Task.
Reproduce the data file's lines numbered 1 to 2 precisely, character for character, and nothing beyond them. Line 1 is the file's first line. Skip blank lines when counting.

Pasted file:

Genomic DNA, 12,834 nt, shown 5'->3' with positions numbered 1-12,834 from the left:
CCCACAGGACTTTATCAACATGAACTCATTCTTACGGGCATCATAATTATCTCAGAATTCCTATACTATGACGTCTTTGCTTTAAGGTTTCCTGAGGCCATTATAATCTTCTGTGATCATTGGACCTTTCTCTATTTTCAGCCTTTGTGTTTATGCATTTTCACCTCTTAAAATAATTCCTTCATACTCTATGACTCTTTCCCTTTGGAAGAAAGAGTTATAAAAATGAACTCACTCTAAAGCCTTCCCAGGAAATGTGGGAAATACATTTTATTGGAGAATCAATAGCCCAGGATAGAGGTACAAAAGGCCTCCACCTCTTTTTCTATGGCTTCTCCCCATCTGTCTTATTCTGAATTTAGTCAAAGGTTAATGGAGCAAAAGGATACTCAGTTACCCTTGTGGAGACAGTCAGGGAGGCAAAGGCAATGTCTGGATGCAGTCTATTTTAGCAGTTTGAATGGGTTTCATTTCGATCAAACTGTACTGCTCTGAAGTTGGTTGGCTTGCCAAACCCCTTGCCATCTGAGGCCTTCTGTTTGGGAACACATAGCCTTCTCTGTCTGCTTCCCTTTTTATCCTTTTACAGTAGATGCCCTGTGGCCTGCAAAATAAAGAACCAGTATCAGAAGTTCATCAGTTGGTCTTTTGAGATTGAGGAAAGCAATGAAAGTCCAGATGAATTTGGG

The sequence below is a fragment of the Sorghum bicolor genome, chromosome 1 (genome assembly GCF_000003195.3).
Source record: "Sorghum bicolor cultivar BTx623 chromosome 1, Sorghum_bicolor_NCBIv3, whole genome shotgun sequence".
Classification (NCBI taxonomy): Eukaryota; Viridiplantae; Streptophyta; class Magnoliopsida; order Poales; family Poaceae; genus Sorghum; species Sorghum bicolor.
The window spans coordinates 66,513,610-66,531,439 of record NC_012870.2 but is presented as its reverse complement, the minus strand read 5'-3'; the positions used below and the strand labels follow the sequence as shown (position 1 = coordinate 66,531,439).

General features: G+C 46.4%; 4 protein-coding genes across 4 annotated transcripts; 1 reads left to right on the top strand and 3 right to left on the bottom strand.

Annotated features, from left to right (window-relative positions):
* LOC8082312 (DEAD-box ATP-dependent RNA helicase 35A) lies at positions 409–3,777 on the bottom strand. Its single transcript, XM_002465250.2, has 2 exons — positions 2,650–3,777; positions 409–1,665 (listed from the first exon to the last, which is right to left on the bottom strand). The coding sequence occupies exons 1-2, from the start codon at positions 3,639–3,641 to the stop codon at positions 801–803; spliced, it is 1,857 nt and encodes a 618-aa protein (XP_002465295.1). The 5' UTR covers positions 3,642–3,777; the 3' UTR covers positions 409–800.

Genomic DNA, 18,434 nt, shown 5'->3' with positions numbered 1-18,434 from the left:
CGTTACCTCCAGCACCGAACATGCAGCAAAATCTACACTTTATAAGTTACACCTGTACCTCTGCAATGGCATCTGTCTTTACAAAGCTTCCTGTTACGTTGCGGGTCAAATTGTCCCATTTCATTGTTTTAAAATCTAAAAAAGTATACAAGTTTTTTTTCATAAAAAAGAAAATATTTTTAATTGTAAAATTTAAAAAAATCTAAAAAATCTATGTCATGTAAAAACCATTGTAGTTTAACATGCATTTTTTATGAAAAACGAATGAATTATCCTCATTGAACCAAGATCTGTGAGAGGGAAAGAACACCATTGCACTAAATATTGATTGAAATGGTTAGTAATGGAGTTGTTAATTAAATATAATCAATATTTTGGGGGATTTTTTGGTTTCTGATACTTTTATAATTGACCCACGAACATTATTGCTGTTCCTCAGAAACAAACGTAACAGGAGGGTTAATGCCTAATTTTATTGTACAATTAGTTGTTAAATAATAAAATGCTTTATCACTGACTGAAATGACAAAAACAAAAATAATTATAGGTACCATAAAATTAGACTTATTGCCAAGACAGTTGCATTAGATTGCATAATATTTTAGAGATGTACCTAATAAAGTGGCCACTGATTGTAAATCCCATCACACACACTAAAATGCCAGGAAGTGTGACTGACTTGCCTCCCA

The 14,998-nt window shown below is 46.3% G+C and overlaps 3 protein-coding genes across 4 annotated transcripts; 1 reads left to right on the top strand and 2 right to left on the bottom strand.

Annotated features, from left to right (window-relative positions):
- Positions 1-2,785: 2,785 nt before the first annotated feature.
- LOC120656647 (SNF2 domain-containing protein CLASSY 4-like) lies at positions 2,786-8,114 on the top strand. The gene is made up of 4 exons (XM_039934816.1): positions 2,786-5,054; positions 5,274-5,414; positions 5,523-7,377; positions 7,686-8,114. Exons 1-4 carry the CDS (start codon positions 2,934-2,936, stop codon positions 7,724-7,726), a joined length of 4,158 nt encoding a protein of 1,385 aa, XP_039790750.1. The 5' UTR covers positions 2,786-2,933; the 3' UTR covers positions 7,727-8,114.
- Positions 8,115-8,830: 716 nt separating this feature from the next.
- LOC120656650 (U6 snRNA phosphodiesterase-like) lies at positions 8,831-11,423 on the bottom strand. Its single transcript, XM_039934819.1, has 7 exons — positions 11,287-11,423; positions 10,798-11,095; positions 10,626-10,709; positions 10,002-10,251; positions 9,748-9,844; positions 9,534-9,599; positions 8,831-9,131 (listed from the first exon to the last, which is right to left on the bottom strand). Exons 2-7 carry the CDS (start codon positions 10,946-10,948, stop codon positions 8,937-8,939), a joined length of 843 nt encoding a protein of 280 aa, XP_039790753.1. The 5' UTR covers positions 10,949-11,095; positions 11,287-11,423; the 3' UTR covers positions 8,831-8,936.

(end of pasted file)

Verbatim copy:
Genomic DNA, 12,834 nt, shown 5'->3' with positions numbered 1-12,834 from the left:
CCCACAGGACTTTATCAACATGAACTCATTCTTACGGGCATCATAATTATCTCAGAATTCCTATACTATGACGTCTTTGCTTTAAGGTTTCCTGAGGCCATTATAATCTTCTGTGATCATTGGACCTTTCTCTATTTTCAGCCTTTGTGTTTATGCATTTTCACCTCTTAAAATAATTCCTTCATACTCTATGACTCTTTCCCTTTGGAAGAAAGAGTTATAAAAATGAACTCACTCTAAAGCCTTCCCAGGAAATGTGGGAAATACATTTTATTGGAGAATCAATAGCCCAGGATAGAGGTACAAAAGGCCTCCACCTCTTTTTCTATGGCTTCTCCCCATCTGTCTTATTCTGAATTTAGTCAAAGGTTAATGGAGCAAAAGGATACTCAGTTACCCTTGTGGAGACAGTCAGGGAGGCAAAGGCAATGTCTGGATGCAGTCTATTTTAGCAGTTTGAATGGGTTTCATTTCGATCAAACTGTACTGCTCTGAAGTTGGTTGGCTTGCCAAACCCCTTGCCATCTGAGGCCTTCTGTTTGGGAACACATAGCCTTCTCTGTCTGCTTCCCTTTTTATCCTTTTACAGTAGATGCCCTGTGGCCTGCAAAATAAAGAACCAGTATCAGAAGTTCATCAGTTGGTCTTTTGAGATTGAGGAAAGCAATGAAAGTCCAGATGAATTTGGG